Conspiring against the truth

My latest post for the Latitude blog of the New York Times takes a look at the truly mind-boggling conspiracy theories being woven by the security services and an eager-to-please press in Egypt today. 

On Tuesday, a front-page story of the state-owned newspaper Al Ahram was titled: “A New Conspiracy to Shake Stability Involving Politicians, Journalists and Businessmen.” Citing anonymous “security sources” the article purported to reveal the details of an agreement to “divide Egypt” allegedly struck between Khairat el-Shater, the leader of the Muslim Brotherhood, and U.S. Ambassador Anne Patterson, which involved helping 300 armed fighters enter the country from Gaza. It also claimed that the police foiled a plan to take over government buildings and declare an independent state in southern Egypt (“with the previous promise of recognition from the United States and some European countries”). The piece concluded by promising that charges would soon be brought against the unnamed conspirators.
As I argue in the piece, the point here is to create a black-is-white, up-is-down alternate reality in which the military is fighting a US/Muslim Brotherhood alliance and in which the police and state security are national heroes rather than reviled criminals. In crafting this narrative, Fox News has played a surprising supporting role: segments on Obama's supposed support for the Muslim Brotherhood have been subtitled into Arabic and broadcast here. 

The more serious concern with these conspiracy theories is that they are being used to prepare the ground for a wave of further prosecutions, and this time not just of Islamists. The charge of تخابر takhaabir ("sharing intelligence" with foreign powers) which has been brought against Morsi but also against April 6 activists is so vague as to be applicable to almost any contact between an Egyptian and a foreigner.  

Sameh Naguib, a member of Egypt's Revolutionary Socialists, has written an in-depth analysis of the "foreign plot" phenomenon: 

The objective of linking the Islamic movement and its resistance (whether armed or unarmed) to foreign conspiracies is not onlto demonise thIslamistanothers whoppose the counter-revolution. It is also a promotional campaign falsely claiming the army’s patriotism and its leader’s symbolic link to Gamal Abdel Nasser and the era of national liberation.Unfortunately many Liberals and those formerly on the Left are contributing to this campaign. An example is this statement from the Egyptian Communist Partythat refers to “Islamic terrorism and its links to the Zionist American alliance that aims to break-up and dismantle our nation and the region with the aim of redrawing the map within the framework of the Greater Middle East project that places the United States as the world leader, Israel the strongest nation in the region and weakenthstatof Egypt. Threst of thArab nationwoulsimply be tentacleof the Turkish-Israeli American alliance.” The statement also refers to the necessity of “standing by the police and the army in its war against terrorist religious fascism” etc. It is as though it were a battle of national liberation and Sisi had just nationalised the Suez Canal.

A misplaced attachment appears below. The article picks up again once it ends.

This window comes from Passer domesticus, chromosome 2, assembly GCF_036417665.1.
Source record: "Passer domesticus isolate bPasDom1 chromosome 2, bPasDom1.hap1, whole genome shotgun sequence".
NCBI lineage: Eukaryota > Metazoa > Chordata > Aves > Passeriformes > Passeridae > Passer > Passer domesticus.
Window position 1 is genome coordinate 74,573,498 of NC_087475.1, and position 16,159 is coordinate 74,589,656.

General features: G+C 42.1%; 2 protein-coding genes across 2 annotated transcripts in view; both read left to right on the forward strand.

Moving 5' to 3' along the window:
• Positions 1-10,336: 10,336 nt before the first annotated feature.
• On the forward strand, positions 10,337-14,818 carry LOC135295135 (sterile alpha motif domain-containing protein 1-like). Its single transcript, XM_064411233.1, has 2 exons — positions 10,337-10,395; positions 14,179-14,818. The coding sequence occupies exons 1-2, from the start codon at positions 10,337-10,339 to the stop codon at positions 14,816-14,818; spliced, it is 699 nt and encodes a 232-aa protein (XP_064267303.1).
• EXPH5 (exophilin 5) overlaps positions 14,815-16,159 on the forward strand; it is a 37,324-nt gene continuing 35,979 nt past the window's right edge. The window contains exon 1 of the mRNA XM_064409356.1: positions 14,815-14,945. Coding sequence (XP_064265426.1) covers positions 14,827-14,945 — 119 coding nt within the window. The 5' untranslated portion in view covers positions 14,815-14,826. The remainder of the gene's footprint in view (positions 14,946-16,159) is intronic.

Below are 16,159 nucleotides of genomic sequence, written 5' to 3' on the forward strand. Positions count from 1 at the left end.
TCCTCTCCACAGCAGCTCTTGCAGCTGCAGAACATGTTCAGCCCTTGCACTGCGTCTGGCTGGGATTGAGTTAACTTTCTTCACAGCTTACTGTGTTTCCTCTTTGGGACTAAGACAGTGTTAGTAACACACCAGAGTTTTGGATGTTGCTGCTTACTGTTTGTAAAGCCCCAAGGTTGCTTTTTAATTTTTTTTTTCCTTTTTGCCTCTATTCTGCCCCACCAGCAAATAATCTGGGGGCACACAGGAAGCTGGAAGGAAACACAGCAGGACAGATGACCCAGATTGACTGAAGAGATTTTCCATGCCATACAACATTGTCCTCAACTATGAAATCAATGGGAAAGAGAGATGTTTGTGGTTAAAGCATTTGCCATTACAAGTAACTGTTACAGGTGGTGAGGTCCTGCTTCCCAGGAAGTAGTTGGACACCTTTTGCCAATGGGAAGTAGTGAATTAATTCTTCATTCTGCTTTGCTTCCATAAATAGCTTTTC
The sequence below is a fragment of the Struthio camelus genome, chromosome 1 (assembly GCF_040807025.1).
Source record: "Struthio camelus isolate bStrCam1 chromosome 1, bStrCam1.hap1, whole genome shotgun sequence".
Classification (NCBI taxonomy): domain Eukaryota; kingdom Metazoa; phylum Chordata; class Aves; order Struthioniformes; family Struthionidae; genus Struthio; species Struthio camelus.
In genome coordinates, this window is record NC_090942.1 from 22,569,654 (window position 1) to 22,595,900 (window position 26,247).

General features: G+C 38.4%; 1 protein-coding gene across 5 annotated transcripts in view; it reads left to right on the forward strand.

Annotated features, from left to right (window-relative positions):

The Socialist Popular Alliance Party suggests the same regarding “the conspiracy” and ends one of its recent statements with “working together to confront the Zionist American plot.” All the above is in stark contrast to events on the ground. The main backers of Sisi’s bloody campaign are the kingdom of Saudi Arabia and the Emirates on the one hand and Israel on the other. In other words, the main centres of counter-revolution in the Arab worlds over the last six decades and the staunch backers of the Mubarak regime.